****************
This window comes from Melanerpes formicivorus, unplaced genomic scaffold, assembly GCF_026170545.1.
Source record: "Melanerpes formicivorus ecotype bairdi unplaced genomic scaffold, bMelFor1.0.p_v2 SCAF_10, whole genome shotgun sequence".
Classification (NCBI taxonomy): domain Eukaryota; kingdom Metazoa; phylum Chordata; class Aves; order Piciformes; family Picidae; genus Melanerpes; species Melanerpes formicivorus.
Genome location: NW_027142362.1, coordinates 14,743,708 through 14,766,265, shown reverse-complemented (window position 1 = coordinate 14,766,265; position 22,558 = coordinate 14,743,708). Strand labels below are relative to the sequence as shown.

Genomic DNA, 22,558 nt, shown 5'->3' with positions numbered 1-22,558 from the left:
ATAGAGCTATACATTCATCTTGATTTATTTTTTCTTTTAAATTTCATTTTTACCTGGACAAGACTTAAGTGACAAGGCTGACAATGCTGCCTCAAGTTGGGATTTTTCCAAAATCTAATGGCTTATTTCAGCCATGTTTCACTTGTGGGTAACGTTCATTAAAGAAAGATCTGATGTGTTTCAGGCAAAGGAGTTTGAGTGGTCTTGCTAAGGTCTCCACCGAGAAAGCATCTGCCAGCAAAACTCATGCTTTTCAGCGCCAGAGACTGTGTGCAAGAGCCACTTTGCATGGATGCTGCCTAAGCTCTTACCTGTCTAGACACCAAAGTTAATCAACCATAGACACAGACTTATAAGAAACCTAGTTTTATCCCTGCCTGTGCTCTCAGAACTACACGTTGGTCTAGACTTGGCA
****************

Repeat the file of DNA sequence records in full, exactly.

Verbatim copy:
This window comes from Melanerpes formicivorus, unplaced genomic scaffold, assembly GCF_026170545.1.
Source record: "Melanerpes formicivorus ecotype bairdi unplaced genomic scaffold, bMelFor1.0.p_v2 SCAF_10, whole genome shotgun sequence".
Classification (NCBI taxonomy): domain Eukaryota; kingdom Metazoa; phylum Chordata; class Aves; order Piciformes; family Picidae; genus Melanerpes; species Melanerpes formicivorus.
Genome location: NW_027142362.1, coordinates 14,743,708 through 14,766,265, shown reverse-complemented (window position 1 = coordinate 14,766,265; position 22,558 = coordinate 14,743,708). Strand labels below are relative to the sequence as shown.

Genomic DNA, 22,558 nt, shown 5'->3' with positions numbered 1-22,558 from the left:
ATAGAGCTATACATTCATCTTGATTTATTTTTTCTTTTAAATTTCATTTTTACCTGGACAAGACTTAAGTGACAAGGCTGACAATGCTGCCTCAAGTTGGGATTTTTCCAAAATCTAATGGCTTATTTCAGCCATGTTTCACTTGTGGGTAACGTTCATTAAAGAAAGATCTGATGTGTTTCAGGCAAAGGAGTTTGAGTGGTCTTGCTAAGGTCTCCACCGAGAAAGCATCTGCCAGCAAAACTCATGCTTTTCAGCGCCAGAGACTGTGTGCAAGAGCCACTTTGCATGGATGCTGCCTAAGCTCTTACCTGTCTAGACACCAAAGTTAATCAACCATAGACACAGACTTATAAGAAACCTAGTTTTATCCCTGCCTGTGCTCTCAGAACTACACGTTGGTCTAGACTTGGCA